To make matters worse, the Court-invented doctrine of qualified immunity, originally invoked to protect police officers who were enforcing segregation from a lawsuit seeking damages for violations of the Constitution, has consistently been used to effectively limit these rights even further, by preventing victims of police misconduct from bringing suit. The doctrine has led to absurd outcomes, including grants of qualified immunity to an officer who broke a woman’s collarbone and knocked her unconscious because she walked away from him when he told her not to, and to officers who stole $225,000 while executing a search warrant.
But courts have rarely taken a moment to consider whether limiting these rights is justified. The scale of America’s carceral system requires weakening constitutional protections in order to function. The resulting direct costs and collateral disadvantages are experienced almost entirely by communities of color. In the vanishingly few instances when a court has considered these costs and disadvantages, it has assumed, without asking for proof, that they are necessary for public safety and accountability, and that that’s reason enough to limit them.
For example, consider the “lawful but awful” shootings plaguing black communities across the country. If public safety requires a police force that is given carte blanche to brutalize its citizens, the government should have to state so on the record and defend its reasoning.
As militaristic policing, mass incarceration, and their attendant collateral costs—police violence, fiscal expenses, unstable neighborhoods and social ties, increased criminality, economic losses, and human misery—are finally emerging as direct consequences of the Supreme Court’s limiting of constitutional rights in deference to law enforcement, courts should begin to revisit and rebalance these precedents. That providing an attorney or a jury trial for the millions of people the carceral system seeks to churn through its grip would be expensive cannot justify disposing of these rights. That policing can be dangerous for police officers cannot justify allowing officers themselves to dispense violence at the slightest threat. Courts must stop permitting municipalities to hide the costs of policing by levying them upon black communities instead of upon police departments and city budgets. Before limiting a constitutional right in favor of law enforcement, courts should require the government to prove both that it has a really good reason for doing so and that its proposed conduct is the best way of achieving its goal, just as it must with other rights. If courts force law-enforcement actors to operate within the same constitutional limits as everyone else, the economic costs of the system will quickly reveal just how urgently an alternative is needed.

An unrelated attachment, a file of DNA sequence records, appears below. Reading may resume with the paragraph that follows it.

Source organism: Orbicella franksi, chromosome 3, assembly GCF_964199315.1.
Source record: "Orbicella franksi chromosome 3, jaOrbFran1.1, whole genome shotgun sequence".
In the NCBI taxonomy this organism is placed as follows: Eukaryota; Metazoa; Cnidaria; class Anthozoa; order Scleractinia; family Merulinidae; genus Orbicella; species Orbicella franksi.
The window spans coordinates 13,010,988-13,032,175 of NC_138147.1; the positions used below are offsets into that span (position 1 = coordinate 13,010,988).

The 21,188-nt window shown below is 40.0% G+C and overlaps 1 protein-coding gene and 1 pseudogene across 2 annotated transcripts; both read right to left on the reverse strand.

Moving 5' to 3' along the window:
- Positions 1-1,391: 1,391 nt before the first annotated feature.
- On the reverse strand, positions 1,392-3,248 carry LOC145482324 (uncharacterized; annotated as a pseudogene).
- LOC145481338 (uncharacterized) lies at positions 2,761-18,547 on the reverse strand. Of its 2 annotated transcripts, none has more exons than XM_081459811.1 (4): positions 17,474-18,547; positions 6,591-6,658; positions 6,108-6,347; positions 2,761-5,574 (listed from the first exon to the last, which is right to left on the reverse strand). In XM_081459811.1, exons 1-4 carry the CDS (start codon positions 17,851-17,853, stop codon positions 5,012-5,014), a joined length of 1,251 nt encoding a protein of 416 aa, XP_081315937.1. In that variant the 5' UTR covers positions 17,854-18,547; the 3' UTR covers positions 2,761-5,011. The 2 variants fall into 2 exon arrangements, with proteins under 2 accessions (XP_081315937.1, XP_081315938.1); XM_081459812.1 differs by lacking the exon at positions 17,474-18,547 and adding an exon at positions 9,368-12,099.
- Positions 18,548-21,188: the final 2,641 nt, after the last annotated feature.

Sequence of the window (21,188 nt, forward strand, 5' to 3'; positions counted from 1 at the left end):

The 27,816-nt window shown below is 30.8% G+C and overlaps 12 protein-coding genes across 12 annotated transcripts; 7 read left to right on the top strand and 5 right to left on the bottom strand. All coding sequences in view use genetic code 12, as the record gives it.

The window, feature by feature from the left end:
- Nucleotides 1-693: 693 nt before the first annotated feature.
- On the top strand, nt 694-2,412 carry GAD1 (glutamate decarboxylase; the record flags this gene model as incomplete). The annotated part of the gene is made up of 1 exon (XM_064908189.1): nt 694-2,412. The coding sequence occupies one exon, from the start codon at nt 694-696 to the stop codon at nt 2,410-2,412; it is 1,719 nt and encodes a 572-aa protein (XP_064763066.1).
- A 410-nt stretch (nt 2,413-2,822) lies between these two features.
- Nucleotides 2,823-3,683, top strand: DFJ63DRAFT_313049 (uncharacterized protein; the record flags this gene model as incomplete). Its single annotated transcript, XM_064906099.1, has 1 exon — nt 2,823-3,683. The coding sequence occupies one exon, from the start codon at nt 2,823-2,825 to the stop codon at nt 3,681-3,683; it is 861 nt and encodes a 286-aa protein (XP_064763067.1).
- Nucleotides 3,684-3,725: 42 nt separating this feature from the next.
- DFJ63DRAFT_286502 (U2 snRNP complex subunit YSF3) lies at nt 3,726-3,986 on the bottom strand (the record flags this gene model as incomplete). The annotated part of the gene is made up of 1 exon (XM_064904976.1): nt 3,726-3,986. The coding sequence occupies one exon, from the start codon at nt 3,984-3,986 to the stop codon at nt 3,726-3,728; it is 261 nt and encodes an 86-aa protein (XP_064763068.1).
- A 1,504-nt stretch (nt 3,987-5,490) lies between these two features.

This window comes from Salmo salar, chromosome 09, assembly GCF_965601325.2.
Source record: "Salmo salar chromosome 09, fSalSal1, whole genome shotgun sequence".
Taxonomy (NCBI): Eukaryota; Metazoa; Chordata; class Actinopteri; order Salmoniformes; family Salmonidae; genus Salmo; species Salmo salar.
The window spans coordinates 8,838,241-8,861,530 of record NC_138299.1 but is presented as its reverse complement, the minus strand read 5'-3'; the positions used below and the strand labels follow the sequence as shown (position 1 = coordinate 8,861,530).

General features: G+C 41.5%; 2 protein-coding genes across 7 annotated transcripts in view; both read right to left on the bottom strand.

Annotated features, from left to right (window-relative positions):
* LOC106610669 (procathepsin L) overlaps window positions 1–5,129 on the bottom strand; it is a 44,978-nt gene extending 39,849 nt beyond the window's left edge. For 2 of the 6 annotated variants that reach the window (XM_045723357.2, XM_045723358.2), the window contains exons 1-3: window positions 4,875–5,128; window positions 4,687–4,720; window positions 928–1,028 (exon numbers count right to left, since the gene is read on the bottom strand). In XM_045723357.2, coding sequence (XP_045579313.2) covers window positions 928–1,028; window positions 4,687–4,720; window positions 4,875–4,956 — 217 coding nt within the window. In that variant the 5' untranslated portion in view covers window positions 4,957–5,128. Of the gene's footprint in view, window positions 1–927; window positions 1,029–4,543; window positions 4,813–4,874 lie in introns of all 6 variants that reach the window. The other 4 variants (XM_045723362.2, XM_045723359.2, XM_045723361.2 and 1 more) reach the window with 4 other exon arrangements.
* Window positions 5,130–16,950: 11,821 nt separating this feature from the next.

As it stands, these law-enforcement-driven limitations on our constitutional rights illuminate why merely reforming police behavior to limit police violence is insufficient. Were policing and incarceration unquestionably the best, or the only, way for a society to respond to criminal activity, it could be tempting to grant serious leeway to law-enforcement officers who advocate for narrow constitutional rights. But organizers, advocates, and academics have by and large concluded that much, if not all, of the carceral system is counterproductive. Courts must stop giving free rein to those who seek to limit constitutional freedoms in service of the carceral system.
The stakes of constitutional law in the context of criminal law couldn’t be higher. It is not merely a freedom to speak or assemble that is at risk; it is freedom, period.